Overall, I cannot know what Hoffmann meant by "little" and thus all my speculations above are just that: specualtions.  I could go on and further analyze the article but that would take too long.   Hoffmann could have corrected this by being more careful with the words he used and defining his terms.  But, what he does appear to be doing here is belittling atheists by saying their ideas are "little."  and with that segway lets move on to the Ad Hominem.

PS:  I welcome anyone to correct me and show me that I missed Hoffman's definition.

Ad Hominem
An Ad hominem is an argument that only attacks the character of your opponenent and not your opponents argument.  Generally, an ad hominem is used to distract the reader from the lack of support for an argument.  Hoffman uses this technique multiple times in his article.

As discussed above, since Hoffmann has not defined what he means by "little" his calling of atheism a "little idea" is really nothing but an ad hominem attack on atheists.

Hoffmann makes a pretty blatant ad hominem when he says atheists are "hamfisted, pulling, ignorant [and] unappealing."  This is a perfect example of an ad hominem because Hoffmann doesn't even explain why he thinks this, he just calls the atheists names.

Meaningless Statements
Hoffmann in a couple of places uses phrases that sound nice and poetic but don't mean anything.  This is a particular annoyance to me because it shows that the author failed to really think about what they were writing.  Remember, the mere fact that a sentence is grammatically sound does not mean that the sentence actually makes sense.  Let me give you one example of Hoffmann's meaningless but grammatically correct sentences.

Lets step back to Hoffmann's claim that atheists have shrunk god to a "postulate of intelectual darwinism."  To start off I want to quote the princess bride and say: "I dont' think that means what you think it means."  Intelectual Darwinism is the idea that only the best ideas survive. Saying atheists belive in intellectual darwinism is a straw man because it is actually pretty obvious most atheists don't believe in intellectual darwinism. As a group atheists do not believe in God but it is obvious that belief in god has survived the test of time thus intellectual darwinism would lead us to the assumption that religion is correct.  Clearly atheists do not agree.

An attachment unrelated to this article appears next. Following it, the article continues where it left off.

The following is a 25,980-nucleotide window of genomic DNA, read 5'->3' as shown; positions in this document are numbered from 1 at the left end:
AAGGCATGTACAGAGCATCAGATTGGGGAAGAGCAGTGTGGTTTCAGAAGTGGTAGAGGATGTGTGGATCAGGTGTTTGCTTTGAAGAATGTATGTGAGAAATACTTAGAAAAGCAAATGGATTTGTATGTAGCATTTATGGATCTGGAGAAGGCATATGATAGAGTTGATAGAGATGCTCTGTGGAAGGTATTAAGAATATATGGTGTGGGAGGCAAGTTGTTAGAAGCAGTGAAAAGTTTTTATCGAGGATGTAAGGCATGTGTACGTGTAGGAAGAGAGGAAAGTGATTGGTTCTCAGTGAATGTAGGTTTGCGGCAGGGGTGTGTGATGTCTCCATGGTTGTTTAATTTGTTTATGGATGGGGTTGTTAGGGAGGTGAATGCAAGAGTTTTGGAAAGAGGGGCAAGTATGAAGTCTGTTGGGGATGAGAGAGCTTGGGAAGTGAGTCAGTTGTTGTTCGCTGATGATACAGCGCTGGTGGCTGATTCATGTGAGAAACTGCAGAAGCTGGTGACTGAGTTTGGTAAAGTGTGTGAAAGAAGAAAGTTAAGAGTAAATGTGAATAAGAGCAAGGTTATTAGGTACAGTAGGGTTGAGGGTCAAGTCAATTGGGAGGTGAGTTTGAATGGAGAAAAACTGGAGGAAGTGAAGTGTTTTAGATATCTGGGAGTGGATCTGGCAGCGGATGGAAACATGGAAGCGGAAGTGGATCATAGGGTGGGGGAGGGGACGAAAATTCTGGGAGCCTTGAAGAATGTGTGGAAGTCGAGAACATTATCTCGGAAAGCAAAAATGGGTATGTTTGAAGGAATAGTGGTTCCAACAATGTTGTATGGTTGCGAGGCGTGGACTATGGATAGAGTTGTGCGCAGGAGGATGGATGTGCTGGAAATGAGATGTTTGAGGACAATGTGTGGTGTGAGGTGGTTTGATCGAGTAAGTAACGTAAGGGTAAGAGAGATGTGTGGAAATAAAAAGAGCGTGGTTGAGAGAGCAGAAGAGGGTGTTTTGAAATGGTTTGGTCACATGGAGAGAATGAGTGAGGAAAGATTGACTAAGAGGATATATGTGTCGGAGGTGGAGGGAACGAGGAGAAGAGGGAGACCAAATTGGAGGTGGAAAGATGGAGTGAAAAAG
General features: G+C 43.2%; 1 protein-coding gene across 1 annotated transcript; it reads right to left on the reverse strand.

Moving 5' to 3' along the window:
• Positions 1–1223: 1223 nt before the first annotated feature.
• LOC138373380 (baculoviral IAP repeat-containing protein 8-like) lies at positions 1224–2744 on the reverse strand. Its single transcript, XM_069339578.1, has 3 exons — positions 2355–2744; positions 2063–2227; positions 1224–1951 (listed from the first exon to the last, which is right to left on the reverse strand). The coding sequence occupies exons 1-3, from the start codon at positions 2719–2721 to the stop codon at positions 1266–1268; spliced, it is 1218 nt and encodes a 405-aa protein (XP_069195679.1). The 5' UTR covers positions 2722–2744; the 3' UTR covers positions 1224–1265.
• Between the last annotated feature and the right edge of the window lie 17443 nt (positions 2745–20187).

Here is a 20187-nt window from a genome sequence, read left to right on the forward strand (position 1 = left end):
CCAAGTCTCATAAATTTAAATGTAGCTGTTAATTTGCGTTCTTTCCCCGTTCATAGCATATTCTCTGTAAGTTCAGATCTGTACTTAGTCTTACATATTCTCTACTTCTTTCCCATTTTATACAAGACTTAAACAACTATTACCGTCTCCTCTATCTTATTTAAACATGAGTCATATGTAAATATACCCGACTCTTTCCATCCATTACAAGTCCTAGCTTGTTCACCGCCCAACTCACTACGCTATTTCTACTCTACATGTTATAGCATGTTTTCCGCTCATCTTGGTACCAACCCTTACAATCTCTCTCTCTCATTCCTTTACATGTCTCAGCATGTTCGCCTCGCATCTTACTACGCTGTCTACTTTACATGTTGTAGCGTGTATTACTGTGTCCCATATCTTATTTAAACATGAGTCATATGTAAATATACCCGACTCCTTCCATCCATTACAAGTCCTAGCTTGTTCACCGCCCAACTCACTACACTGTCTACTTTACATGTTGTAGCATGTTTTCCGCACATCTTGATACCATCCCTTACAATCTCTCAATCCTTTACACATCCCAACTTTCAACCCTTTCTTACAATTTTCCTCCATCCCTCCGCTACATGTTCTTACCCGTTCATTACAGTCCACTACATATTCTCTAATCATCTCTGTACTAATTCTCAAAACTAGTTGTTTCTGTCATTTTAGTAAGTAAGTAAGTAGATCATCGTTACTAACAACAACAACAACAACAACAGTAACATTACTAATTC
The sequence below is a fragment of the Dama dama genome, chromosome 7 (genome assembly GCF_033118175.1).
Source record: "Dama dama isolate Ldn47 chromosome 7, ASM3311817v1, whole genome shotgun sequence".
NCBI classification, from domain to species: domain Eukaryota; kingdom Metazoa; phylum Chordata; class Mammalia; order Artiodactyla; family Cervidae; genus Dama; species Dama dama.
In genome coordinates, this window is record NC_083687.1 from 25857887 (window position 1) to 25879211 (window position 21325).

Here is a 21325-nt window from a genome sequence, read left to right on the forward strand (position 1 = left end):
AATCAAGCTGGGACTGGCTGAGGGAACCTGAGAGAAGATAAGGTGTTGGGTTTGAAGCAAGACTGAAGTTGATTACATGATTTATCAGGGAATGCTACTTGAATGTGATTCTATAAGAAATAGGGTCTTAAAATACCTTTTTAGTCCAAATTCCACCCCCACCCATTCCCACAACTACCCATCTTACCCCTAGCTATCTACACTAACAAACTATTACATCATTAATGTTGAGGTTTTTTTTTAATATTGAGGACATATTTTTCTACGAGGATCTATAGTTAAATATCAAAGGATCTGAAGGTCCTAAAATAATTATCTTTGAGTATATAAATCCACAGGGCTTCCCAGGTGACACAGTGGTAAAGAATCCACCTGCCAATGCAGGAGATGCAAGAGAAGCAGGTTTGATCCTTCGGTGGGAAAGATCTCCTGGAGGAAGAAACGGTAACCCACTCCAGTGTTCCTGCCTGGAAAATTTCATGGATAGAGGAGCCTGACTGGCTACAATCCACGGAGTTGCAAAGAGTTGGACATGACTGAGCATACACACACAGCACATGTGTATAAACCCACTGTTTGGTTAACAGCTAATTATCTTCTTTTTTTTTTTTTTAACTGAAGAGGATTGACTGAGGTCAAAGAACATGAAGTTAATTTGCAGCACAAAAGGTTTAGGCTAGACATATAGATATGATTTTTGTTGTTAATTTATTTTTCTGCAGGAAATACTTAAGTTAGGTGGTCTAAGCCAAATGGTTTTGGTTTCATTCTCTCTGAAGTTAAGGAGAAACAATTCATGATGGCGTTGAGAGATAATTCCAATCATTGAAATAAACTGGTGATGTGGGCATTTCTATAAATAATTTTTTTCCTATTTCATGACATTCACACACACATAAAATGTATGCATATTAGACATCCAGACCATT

Second, a postulate is an assumed to be true supporting piece of a theory.  To say that god is a postulate of intellectual Darwinism is a nonsense phrase because no atheist is arguing that god is a supporting piece of evidence for intellectual Darwinism.  I would agree that phrase sounds sophisticated and fancy but it doesn't mean anything.

I should note, after reading that statement again I think it is just written poorly.  I think Hoffman intended to say that atheists made god into a scientific hypothesis, but that is just a guess so I leave my above analysis because either way Hoffmann messed that one up.

Self Contradiction
I want to point out a place where Hoffmann glaringly contradicts himself.  He says:
Atheism has become a little idea because it is based on the hobgoblin theory of religion: its god is a green elf with a stick, not the master of the universe who controls it with his omniscient will. –Let alone a God so powerful that this will could evolve into Nature’s God–the god of Jefferson and Paine–and then into the laws of nature, as it did before the end of the eighteenth century in learned discussion and debate.
Take a second and re-read that.  Hoffmann says atheism is little because we atheists believe god is a green elf with a stick.  Then Hoffmann implies that really god is "the master of the universe who controls it with his omniscient will."  Uh, Hoffmann, that is a green elf with a stick.  We are arguing that god is claimed to work by some unknown magic power and God's using the omniscient force of will is essentially just a magic power.

Hoffmann hopes his readers won't catch this because he uses fancy words for magic like "omnicient will," "master of the universe" or "[his]will could evolve into. . . the laws of nature."  But regardless of the word choice Hoffmann is arguing that his god has mystical powers which is the very same thing he just criticized atheists for saying.

The irony is strong here.  Hoffmann must also be calling God a little idea because he believes the same thing that atheists do: god is a green elf with a stick.

As I write this I realize I could write a book on all the problems with Hoffmann's blogpost.  I wish I had more time to fully break down this article, but I doubt anyone would want to read that long winded paper.  Overall I conclude with saying that Hoffmann's post is highly problematic.  Its thesis is unclear: we don't know what "little" means.  Its arguments are flawed.  And it meanders from angry rant to angry rant with little structure.  As always I urge readers to take their time and go through Hoffmann's article and look for flaws on their own.